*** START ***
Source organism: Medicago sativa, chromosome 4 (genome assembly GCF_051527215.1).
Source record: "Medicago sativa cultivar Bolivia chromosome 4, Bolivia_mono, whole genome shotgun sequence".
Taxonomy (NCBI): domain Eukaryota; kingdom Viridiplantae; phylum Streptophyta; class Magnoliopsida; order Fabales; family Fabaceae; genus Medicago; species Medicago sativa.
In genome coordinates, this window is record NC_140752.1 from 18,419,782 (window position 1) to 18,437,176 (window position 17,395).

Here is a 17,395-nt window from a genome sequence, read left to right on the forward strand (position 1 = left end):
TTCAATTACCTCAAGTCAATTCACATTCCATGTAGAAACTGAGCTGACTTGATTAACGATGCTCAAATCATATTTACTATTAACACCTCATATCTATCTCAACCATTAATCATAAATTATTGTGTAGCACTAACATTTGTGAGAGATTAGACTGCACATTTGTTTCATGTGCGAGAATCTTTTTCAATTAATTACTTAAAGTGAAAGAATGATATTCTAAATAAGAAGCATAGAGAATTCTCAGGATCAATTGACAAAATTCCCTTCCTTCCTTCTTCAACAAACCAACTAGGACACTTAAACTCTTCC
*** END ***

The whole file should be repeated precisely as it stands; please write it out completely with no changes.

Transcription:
Source organism: Medicago sativa, chromosome 4 (genome assembly GCF_051527215.1).
Source record: "Medicago sativa cultivar Bolivia chromosome 4, Bolivia_mono, whole genome shotgun sequence".
Taxonomy (NCBI): domain Eukaryota; kingdom Viridiplantae; phylum Streptophyta; class Magnoliopsida; order Fabales; family Fabaceae; genus Medicago; species Medicago sativa.
In genome coordinates, this window is record NC_140752.1 from 18,419,782 (window position 1) to 18,437,176 (window position 17,395).

Here is a 17,395-nt window from a genome sequence, read left to right on the forward strand (position 1 = left end):
TTCAATTACCTCAAGTCAATTCACATTCCATGTAGAAACTGAGCTGACTTGATTAACGATGCTCAAATCATATTTACTATTAACACCTCATATCTATCTCAACCATTAATCATAAATTATTGTGTAGCACTAACATTTGTGAGAGATTAGACTGCACATTTGTTTCATGTGCGAGAATCTTTTTCAATTAATTACTTAAAGTGAAAGAATGATATTCTAAATAAGAAGCATAGAGAATTCTCAGGATCAATTGACAAAATTCCCTTCCTTCCTTCTTCAACAAACCAACTAGGACACTTAAACTCTTCC